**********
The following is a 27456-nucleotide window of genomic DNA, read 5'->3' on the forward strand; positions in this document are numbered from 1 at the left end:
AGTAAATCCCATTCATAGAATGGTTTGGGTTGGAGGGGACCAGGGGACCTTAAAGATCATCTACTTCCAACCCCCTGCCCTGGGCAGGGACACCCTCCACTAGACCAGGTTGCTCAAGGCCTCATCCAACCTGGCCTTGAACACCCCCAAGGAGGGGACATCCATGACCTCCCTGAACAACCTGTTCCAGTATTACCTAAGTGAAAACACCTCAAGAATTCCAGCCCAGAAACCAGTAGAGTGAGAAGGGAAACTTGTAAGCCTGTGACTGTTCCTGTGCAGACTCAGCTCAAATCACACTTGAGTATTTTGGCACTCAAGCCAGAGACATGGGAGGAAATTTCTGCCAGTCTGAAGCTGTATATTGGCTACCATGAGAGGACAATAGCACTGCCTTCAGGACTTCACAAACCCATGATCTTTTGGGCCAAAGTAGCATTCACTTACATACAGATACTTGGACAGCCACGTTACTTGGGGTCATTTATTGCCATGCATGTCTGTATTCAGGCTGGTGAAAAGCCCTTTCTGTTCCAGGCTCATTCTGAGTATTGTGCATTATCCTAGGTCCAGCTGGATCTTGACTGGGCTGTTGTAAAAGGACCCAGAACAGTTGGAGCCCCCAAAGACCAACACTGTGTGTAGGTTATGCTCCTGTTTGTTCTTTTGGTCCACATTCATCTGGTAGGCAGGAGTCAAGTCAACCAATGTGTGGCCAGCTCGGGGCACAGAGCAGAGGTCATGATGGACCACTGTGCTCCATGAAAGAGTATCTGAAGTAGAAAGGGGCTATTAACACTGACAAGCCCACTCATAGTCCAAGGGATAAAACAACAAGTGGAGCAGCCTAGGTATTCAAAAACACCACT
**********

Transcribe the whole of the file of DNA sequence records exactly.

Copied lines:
The following is a 27456-nucleotide window of genomic DNA, read 5'->3' on the forward strand; positions in this document are numbered from 1 at the left end:
AGTAAATCCCATTCATAGAATGGTTTGGGTTGGAGGGGACCAGGGGACCTTAAAGATCATCTACTTCCAACCCCCTGCCCTGGGCAGGGACACCCTCCACTAGACCAGGTTGCTCAAGGCCTCATCCAACCTGGCCTTGAACACCCCCAAGGAGGGGACATCCATGACCTCCCTGAACAACCTGTTCCAGTATTACCTAAGTGAAAACACCTCAAGAATTCCAGCCCAGAAACCAGTAGAGTGAGAAGGGAAACTTGTAAGCCTGTGACTGTTCCTGTGCAGACTCAGCTCAAATCACACTTGAGTATTTTGGCACTCAAGCCAGAGACATGGGAGGAAATTTCTGCCAGTCTGAAGCTGTATATTGGCTACCATGAGAGGACAATAGCACTGCCTTCAGGACTTCACAAACCCATGATCTTTTGGGCCAAAGTAGCATTCACTTACATACAGATACTTGGACAGCCACGTTACTTGGGGTCATTTATTGCCATGCATGTCTGTATTCAGGCTGGTGAAAAGCCCTTTCTGTTCCAGGCTCATTCTGAGTATTGTGCATTATCCTAGGTCCAGCTGGATCTTGACTGGGCTGTTGTAAAAGGACCCAGAACAGTTGGAGCCCCCAAAGACCAACACTGTGTGTAGGTTATGCTCCTGTTTGTTCTTTTGGTCCACATTCATCTGGTAGGCAGGAGTCAAGTCAACCAATGTGTGGCCAGCTCGGGGCACAGAGCAGAGGTCATGATGGACCACTGTGCTCCATGAAAGAGTATCTGAAGTAGAAAGGGGCTATTAACACTGACAAGCCCACTCATAGTCCAAGGGATAAAACAACAAGTGGAGCAGCCTAGGTATTCAAAAACACCACT